Today’s self-directed investor has more options and more direct control over the transactions in his or her account than those in past decades. But, don’t let that control fool you — it’s still an intense process that requires at least three steps before hitting the "buy" or "sell" button.

1. Do Your Research

Because the stock market regularly fluctuates, it can be a challenge to make an informed decision on whether to buy or sell. Emotions may also influence your decisions and lead to irrational choices, which can be costly.

One of the best ways to avoid mistakes in both buying and selling is to thoroughly research the stock you want to trade. This can be difficult for many self-directed investors, and that’s why they often get the assistance of a Financial Advisor to help them analyze various company data, industry factors, and investor perceptions or trends in the market that can also affect stock price. While some investors rely on resources such as the SEC’s EDGAR archives to pull a company’s financial reports and analyze their performance and potential, others may prefer reading the market commentary and equity research provided by analysts.

2. Remember Your Objectives

Understanding your personal investment objectives, risk tolerance, and strategy helps to inform your decision on whether to buy, sell, or hold. It is also helpful to consider any trading fees or commissions, if applicable.

It’s also important to remember the tax consequences for short-term and long-term gains as these can cut into your potential profits. There may be a higher tax consequence (such as paying ordinary income tax rates) when you sell a stock that you've held for one year or less. Stocks sold after more than one year, however, are subjected to long-term capital gains tax.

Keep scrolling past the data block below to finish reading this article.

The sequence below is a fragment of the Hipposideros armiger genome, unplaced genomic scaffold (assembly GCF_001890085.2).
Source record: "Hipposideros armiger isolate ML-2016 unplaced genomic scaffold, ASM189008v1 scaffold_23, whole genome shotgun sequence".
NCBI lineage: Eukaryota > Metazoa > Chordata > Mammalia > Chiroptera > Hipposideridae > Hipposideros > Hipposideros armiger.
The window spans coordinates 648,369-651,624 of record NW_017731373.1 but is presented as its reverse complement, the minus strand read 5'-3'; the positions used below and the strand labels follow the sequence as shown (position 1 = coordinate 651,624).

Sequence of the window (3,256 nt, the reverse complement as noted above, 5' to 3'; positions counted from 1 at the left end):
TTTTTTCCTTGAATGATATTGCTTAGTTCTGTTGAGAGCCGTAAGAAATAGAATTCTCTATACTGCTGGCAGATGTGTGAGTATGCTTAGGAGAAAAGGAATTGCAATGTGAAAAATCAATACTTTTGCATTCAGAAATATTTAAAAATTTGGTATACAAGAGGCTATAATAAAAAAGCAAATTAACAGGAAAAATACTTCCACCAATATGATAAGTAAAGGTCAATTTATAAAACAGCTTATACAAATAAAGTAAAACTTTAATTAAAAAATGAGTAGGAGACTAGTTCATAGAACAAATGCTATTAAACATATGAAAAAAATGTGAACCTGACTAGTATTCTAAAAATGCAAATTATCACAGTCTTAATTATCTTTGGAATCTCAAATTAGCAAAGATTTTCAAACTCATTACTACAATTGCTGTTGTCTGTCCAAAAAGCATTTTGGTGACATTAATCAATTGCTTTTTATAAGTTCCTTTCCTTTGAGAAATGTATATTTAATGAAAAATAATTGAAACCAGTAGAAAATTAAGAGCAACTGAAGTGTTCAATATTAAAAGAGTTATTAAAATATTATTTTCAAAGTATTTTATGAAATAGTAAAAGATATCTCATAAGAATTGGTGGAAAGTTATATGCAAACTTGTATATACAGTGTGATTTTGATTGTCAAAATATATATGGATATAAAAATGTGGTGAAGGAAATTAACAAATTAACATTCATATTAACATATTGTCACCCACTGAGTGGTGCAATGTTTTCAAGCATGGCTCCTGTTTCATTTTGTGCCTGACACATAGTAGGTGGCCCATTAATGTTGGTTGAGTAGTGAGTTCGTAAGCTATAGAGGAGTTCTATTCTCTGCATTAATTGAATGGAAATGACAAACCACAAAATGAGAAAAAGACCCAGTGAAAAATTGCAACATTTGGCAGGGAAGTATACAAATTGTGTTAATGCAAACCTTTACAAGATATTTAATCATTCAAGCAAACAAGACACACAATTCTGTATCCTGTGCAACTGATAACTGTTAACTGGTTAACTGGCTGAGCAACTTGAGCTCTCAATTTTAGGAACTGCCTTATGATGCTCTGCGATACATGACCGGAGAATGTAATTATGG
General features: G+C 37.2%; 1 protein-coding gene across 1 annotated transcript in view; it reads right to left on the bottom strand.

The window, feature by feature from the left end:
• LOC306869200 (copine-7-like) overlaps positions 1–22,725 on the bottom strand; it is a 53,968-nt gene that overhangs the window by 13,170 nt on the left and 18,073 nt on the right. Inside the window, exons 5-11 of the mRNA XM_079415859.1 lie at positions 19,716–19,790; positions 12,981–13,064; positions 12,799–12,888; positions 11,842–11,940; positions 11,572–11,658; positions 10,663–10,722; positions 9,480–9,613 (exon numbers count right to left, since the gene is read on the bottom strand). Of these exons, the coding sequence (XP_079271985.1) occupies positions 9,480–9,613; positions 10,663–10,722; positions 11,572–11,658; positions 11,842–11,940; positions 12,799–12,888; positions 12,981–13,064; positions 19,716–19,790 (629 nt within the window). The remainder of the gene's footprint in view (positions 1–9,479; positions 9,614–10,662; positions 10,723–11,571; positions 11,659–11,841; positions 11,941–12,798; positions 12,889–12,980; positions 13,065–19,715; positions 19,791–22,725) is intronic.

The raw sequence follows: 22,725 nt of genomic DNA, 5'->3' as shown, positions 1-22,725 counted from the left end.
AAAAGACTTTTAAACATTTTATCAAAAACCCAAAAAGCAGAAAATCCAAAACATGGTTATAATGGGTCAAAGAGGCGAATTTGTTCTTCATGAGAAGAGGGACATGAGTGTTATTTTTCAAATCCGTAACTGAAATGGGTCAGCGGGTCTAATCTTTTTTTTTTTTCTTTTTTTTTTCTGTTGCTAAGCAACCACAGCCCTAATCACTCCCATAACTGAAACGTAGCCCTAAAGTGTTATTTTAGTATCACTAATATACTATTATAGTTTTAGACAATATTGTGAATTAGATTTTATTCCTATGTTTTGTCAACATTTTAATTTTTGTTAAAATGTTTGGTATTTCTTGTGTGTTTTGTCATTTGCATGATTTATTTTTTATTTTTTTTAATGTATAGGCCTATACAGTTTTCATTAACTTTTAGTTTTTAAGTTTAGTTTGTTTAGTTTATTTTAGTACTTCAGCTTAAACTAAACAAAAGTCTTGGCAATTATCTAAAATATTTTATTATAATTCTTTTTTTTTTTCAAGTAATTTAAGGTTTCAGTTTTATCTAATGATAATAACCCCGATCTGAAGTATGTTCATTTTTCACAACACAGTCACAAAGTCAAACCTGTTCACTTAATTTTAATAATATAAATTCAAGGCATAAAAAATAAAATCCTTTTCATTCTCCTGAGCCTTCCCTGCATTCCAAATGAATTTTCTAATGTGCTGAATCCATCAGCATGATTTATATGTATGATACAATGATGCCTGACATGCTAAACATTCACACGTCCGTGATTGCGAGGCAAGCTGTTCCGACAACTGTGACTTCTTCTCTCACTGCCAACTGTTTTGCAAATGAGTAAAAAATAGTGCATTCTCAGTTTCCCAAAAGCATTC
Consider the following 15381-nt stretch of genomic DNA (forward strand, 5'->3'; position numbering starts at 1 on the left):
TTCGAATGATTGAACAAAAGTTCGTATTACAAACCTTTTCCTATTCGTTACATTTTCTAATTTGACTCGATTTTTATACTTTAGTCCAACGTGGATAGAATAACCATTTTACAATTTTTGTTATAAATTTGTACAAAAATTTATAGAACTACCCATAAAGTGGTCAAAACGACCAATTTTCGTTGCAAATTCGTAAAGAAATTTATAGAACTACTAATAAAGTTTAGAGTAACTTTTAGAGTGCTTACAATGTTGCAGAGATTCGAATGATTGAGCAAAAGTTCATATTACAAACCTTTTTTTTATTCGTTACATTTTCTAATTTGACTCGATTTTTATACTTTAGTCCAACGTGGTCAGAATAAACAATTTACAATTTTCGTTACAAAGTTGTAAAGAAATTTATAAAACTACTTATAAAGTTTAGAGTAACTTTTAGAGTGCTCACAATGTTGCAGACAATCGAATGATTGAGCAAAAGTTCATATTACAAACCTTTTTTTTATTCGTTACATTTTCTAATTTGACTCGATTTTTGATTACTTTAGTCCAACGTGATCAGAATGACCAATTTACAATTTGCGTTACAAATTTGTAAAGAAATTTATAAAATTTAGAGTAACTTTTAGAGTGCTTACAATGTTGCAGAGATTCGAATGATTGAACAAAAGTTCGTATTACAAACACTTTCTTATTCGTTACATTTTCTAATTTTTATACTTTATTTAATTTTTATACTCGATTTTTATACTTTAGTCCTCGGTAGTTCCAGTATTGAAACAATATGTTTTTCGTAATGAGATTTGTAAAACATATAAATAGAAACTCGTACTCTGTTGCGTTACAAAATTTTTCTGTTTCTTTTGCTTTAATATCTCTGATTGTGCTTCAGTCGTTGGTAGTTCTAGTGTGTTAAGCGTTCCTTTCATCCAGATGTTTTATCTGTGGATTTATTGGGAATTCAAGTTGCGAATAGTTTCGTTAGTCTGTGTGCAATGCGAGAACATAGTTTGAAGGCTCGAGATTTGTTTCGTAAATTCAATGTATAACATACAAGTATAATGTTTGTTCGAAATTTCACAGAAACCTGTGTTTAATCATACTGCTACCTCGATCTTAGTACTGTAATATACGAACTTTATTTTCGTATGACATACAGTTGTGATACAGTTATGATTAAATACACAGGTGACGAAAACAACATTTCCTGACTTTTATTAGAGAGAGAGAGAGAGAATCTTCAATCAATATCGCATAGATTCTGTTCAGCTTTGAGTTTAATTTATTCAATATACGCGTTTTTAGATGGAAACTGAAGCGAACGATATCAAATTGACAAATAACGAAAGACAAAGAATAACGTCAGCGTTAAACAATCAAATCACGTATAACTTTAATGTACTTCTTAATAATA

3. Consider Getting Guidance

Some investors enjoy researching companies and choosing stocks to invest in, but not everyone's comfortable with the opportunity and responsibility of self-directed investing. That’s why many investors choose to secure the services of an investment professional.

With an advisor helping to direct the activity in your portfolio, not only can you gain from their valuable experience and knowledge, but you also benefit from having an objective financial professional involved. Advisors can help you avoid making decisions that are based on emotions, such as fear. This should make it less likely that you’ll sabotage your portfolio by reacting to short-term swings and other market or industry events. Instead, your advisor can work with you to develop a disciplined approach to investing that helps to meet your goals—whether they’re long- or short-term.

While there are no guarantees when trading stocks, these three steps can help you make better informed decisions on whether to buy, sell, or hold your investments.

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